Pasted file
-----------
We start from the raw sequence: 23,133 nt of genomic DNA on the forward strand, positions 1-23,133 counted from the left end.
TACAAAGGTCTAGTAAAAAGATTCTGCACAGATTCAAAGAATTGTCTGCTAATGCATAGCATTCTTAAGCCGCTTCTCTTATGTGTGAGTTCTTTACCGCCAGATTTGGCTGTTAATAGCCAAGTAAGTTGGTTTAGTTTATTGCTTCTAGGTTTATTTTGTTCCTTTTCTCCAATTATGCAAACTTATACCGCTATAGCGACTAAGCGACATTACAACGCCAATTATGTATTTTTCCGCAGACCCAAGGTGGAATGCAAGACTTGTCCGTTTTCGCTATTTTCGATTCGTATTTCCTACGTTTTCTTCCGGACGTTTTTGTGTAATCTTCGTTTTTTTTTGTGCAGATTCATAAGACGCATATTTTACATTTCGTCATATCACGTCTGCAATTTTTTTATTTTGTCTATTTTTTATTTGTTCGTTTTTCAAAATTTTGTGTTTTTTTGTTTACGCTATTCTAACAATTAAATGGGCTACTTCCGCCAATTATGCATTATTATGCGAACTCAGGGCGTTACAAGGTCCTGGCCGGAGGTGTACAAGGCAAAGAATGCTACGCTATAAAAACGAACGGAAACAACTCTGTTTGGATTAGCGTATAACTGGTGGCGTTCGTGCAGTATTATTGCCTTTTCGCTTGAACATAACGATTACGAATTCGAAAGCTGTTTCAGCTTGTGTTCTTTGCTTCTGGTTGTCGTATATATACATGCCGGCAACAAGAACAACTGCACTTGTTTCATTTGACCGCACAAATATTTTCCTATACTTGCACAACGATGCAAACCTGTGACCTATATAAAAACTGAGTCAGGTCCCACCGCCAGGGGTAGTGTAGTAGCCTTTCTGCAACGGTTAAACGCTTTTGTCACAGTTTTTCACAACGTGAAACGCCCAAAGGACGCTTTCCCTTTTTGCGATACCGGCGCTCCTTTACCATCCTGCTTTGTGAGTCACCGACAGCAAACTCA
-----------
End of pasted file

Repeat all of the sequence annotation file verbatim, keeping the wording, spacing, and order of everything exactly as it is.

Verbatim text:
We start from the raw sequence: 23,133 nt of genomic DNA on the forward strand, positions 1-23,133 counted from the left end.
TACAAAGGTCTAGTAAAAAGATTCTGCACAGATTCAAAGAATTGTCTGCTAATGCATAGCATTCTTAAGCCGCTTCTCTTATGTGTGAGTTCTTTACCGCCAGATTTGGCTGTTAATAGCCAAGTAAGTTGGTTTAGTTTATTGCTTCTAGGTTTATTTTGTTCCTTTTCTCCAATTATGCAAACTTATACCGCTATAGCGACTAAGCGACATTACAACGCCAATTATGTATTTTTCCGCAGACCCAAGGTGGAATGCAAGACTTGTCCGTTTTCGCTATTTTCGATTCGTATTTCCTACGTTTTCTTCCGGACGTTTTTGTGTAATCTTCGTTTTTTTTTGTGCAGATTCATAAGACGCATATTTTACATTTCGTCATATCACGTCTGCAATTTTTTTATTTTGTCTATTTTTTATTTGTTCGTTTTTCAAAATTTTGTGTTTTTTTGTTTACGCTATTCTAACAATTAAATGGGCTACTTCCGCCAATTATGCATTATTATGCGAACTCAGGGCGTTACAAGGTCCTGGCCGGAGGTGTACAAGGCAAAGAATGCTACGCTATAAAAACGAACGGAAACAACTCTGTTTGGATTAGCGTATAACTGGTGGCGTTCGTGCAGTATTATTGCCTTTTCGCTTGAACATAACGATTACGAATTCGAAAGCTGTTTCAGCTTGTGTTCTTTGCTTCTGGTTGTCGTATATATACATGCCGGCAACAAGAACAACTGCACTTGTTTCATTTGACCGCACAAATATTTTCCTATACTTGCACAACGATGCAAACCTGTGACCTATATAAAAACTGAGTCAGGTCCCACCGCCAGGGGTAGTGTAGTAGCCTTTCTGCAACGGTTAAACGCTTTTGTCACAGTTTTTCACAACGTGAAACGCCCAAAGGACGCTTTCCCTTTTTGCGATACCGGCGCTCCTTTACCATCCTGCTTTGTGAGTCACCGACAGCAAACTCA